Your marketing plan should include clear marketing goals. These are not the same as your business goals. Business goals are specific milestones you hope to achieve with your business. They discuss your business as a whole and cover things like overall revenue targets, number of customers, and where that revenue will come from.

Your marketing goals are a subset of your business goals. They outline specific outcomes you need to achieve on the marketing side of your business in order to reach your overall business goals. Marketing goals follow the SMART criteria that you use when setting business goals; meaning they should follow these standards:

S - SPECIFIC

Every goal needs to be clear and simply stated. If goals are vague, there is no way to know whether you've achieved them or not. A good way to make goals specific is to make sure they answer the six 'Ws':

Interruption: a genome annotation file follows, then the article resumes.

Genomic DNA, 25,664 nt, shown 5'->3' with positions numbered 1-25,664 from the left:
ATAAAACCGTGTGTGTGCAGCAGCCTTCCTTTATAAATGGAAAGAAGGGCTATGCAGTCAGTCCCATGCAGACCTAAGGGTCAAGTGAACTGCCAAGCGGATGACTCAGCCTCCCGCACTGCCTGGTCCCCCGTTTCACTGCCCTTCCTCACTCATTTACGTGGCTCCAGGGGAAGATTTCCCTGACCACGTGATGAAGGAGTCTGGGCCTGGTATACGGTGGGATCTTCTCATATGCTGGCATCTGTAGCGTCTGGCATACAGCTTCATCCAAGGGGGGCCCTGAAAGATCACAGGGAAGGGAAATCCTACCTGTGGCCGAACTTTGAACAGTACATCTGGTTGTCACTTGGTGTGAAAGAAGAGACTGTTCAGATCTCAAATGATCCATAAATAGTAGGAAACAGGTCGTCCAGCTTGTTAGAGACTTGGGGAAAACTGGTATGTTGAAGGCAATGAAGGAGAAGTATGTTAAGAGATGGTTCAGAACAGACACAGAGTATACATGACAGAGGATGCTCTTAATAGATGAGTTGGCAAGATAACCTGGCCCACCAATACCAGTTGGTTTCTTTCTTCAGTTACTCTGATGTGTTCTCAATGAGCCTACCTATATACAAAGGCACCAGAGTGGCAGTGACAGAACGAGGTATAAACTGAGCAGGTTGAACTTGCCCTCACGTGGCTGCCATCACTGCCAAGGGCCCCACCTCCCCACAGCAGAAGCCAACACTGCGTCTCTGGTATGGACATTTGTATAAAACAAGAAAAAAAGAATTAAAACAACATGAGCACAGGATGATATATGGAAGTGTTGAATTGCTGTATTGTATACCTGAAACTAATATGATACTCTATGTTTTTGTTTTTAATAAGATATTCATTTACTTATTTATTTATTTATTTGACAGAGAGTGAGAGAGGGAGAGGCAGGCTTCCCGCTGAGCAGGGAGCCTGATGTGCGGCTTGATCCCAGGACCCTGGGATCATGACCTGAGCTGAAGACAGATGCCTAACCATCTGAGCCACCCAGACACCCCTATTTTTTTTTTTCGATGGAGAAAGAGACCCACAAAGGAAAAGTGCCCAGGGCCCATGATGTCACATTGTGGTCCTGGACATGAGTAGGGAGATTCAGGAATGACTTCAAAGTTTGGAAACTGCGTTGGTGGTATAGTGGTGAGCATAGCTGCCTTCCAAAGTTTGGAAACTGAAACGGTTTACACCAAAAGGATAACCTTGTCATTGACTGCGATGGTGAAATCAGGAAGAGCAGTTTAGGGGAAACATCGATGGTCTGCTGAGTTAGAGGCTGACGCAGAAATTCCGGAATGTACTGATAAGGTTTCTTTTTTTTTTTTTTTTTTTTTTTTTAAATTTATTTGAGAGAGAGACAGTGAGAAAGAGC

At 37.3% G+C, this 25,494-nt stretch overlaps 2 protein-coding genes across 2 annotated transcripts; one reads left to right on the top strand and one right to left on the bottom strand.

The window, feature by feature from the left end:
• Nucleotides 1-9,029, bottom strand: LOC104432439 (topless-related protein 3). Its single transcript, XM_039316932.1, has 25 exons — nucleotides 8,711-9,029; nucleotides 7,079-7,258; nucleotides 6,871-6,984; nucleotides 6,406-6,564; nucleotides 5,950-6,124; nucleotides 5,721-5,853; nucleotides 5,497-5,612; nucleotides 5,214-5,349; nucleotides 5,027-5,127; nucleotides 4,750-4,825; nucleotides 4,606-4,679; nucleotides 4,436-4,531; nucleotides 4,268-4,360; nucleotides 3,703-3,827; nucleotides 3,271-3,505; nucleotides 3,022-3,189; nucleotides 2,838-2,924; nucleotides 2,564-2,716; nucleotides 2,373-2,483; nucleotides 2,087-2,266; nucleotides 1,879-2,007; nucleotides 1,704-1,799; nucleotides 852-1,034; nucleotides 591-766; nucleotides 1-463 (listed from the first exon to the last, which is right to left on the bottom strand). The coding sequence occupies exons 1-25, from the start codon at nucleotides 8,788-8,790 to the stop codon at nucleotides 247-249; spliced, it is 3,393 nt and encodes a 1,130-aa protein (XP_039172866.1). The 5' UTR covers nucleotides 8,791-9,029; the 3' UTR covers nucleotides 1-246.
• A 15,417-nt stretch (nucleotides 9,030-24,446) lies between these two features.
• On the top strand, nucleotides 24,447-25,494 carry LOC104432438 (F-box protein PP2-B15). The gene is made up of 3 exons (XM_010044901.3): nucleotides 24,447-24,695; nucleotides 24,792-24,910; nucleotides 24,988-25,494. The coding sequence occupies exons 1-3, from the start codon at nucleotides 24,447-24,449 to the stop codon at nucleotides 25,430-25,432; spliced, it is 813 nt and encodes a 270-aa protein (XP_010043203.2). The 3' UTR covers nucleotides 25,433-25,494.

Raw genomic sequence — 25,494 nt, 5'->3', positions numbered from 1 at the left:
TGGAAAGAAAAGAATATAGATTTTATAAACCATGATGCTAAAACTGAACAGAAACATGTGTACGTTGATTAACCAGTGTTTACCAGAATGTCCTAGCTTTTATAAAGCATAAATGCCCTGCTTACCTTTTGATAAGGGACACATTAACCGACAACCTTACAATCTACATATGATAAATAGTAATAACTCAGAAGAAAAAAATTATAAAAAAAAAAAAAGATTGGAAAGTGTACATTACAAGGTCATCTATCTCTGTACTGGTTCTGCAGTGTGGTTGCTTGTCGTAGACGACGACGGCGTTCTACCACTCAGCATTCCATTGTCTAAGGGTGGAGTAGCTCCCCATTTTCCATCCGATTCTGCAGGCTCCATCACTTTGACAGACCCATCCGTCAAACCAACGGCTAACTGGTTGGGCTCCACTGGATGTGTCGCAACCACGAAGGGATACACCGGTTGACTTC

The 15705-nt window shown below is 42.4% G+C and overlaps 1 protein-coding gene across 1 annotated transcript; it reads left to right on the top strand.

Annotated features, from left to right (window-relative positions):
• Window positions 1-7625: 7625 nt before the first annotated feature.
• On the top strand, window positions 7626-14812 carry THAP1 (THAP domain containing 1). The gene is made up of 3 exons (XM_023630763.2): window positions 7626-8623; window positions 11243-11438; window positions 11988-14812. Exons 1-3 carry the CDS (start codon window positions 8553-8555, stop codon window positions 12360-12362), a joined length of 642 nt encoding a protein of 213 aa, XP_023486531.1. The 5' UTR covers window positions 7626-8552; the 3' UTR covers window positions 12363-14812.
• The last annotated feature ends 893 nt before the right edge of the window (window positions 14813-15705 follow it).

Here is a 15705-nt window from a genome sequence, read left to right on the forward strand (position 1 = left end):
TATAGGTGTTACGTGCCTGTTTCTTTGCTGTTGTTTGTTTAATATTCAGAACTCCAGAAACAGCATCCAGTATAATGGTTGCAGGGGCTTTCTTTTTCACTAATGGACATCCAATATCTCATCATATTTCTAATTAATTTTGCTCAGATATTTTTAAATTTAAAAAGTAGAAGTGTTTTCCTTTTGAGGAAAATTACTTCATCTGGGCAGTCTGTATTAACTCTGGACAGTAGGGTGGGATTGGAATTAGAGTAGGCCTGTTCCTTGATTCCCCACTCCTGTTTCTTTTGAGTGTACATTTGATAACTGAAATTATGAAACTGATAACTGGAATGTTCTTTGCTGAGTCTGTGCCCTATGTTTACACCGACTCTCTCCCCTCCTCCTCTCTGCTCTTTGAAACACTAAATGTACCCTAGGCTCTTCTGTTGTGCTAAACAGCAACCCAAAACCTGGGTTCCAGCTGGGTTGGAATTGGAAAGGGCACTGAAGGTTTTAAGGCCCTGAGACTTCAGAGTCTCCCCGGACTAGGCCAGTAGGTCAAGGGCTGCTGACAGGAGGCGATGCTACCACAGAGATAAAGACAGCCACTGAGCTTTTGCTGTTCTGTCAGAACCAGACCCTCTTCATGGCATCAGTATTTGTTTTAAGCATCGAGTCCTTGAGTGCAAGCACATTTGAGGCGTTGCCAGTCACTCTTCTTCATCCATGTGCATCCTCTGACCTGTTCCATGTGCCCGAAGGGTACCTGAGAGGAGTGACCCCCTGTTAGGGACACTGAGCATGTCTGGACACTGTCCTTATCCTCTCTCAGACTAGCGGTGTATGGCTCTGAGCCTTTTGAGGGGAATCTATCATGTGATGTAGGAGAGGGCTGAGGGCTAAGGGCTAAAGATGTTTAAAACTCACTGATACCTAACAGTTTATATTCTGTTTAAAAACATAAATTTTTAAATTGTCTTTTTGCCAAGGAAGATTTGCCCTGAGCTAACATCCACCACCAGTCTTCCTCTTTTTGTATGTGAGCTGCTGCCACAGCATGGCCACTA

• What do I want to accomplish?
  • Why do I want to accomplish it?
  • Who is involved in its attainment?
  • Where will this happen?
  • When will this happen?
  • Which requirements will be involved in the process?

Of course, you don't need to cram an answer to each of these six questions into the simple statement of your objective, but include all that apply. The objective should be stated in one sentence that anyone with any familiarity with your industry can understand.

M – MEASURABLE

You need a way to measure each goal so that you'll know when it has been reached. Like the specific criteria above, you can refine this by asking 'how' questions such as ‘How much?’ ‘How many?’ and ‘How will I know when it is accomplished?’ Include targets and milestones that you can clearly reach and focus on objective indicators like quantity, time, flexibility, efficiency, etc.

A – ACHIEVABLE

Goals need to be in line with your capabilities. It may be a challenge to reach your goal and it may stretch your resources, but it needs to be attainable. If it's impossible, you're setting yourself up for failure.

It's not always easy to tell whether or not a goal is achievable at first. Try to consider what work will go into achieving this goal and what resources you'll need. Consider also the timeframe in which you want to get it done. It's often easier to see whether a goal is achievable or not once you start working toward it.

R – RELEVANCE